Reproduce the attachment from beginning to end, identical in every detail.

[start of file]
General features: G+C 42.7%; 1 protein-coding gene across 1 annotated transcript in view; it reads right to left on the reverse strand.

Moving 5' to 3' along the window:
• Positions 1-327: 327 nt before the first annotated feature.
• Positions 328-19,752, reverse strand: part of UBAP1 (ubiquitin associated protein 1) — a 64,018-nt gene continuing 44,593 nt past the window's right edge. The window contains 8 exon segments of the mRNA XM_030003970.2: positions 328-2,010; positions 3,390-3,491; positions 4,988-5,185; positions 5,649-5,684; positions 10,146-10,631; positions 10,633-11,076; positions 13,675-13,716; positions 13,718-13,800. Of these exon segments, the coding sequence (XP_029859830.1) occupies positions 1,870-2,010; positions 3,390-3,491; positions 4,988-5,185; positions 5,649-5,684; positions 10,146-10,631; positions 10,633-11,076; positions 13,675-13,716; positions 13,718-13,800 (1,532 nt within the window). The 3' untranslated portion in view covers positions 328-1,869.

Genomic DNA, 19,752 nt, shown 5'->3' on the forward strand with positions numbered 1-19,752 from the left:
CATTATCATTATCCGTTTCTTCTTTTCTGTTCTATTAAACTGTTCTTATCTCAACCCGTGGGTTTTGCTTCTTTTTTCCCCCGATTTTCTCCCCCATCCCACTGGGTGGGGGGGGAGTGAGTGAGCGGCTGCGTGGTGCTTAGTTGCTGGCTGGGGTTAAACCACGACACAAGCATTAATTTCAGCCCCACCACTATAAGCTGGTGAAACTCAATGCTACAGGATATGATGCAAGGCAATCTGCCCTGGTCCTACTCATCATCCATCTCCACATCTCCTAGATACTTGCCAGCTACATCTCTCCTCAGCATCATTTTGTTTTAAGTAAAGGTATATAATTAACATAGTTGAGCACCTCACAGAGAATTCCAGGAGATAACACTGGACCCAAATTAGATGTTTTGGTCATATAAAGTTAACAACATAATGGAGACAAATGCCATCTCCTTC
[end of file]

General features: G+C 42.7%; 1 protein-coding gene across 1 annotated transcript in view; it reads right to left on the reverse strand.

Moving 5' to 3' along the window:
• Positions 1-327: 327 nt before the first annotated feature.
• Positions 328-19,752, reverse strand: part of UBAP1 (ubiquitin associated protein 1) — a 64,018-nt gene continuing 44,593 nt past the window's right edge. The window contains 8 exon segments of the mRNA XM_030003970.2: positions 328-2,010; positions 3,390-3,491; positions 4,988-5,185; positions 5,649-5,684; positions 10,146-10,631; positions 10,633-11,076; positions 13,675-13,716; positions 13,718-13,800. Of these exon segments, the coding sequence (XP_029859830.1) occupies positions 1,870-2,010; positions 3,390-3,491; positions 4,988-5,185; positions 5,649-5,684; positions 10,146-10,631; positions 10,633-11,076; positions 13,675-13,716; positions 13,718-13,800 (1,532 nt within the window). The 3' untranslated portion in view covers positions 328-1,869.

Genomic DNA, 19,752 nt, shown 5'->3' on the forward strand with positions numbered 1-19,752 from the left:
CATTATCATTATCCGTTTCTTCTTTTCTGTTCTATTAAACTGTTCTTATCTCAACCCGTGGGTTTTGCTTCTTTTTTCCCCCGATTTTCTCCCCCATCCCACTGGGTGGGGGGGGAGTGAGTGAGCGGCTGCGTGGTGCTTAGTTGCTGGCTGGGGTTAAACCACGACACAAGCATTAATTTCAGCCCCACCACTATAAGCTGGTGAAACTCAATGCTACAGGATATGATGCAAGGCAATCTGCCCTGGTCCTACTCATCATCCATCTCCACATCTCCTAGATACTTGCCAGCTACATCTCTCCTCAGCATCATTTTGTTTTAAGTAAAGGTATATAATTAACATAGTTGAGCACCTCACAGAGAATTCCAGGAGATAACACTGGACCCAAATTAGATGTTTTGGTCATATAAAGTTAACAACATAATGGAGACAAATGCCATCTCCTTC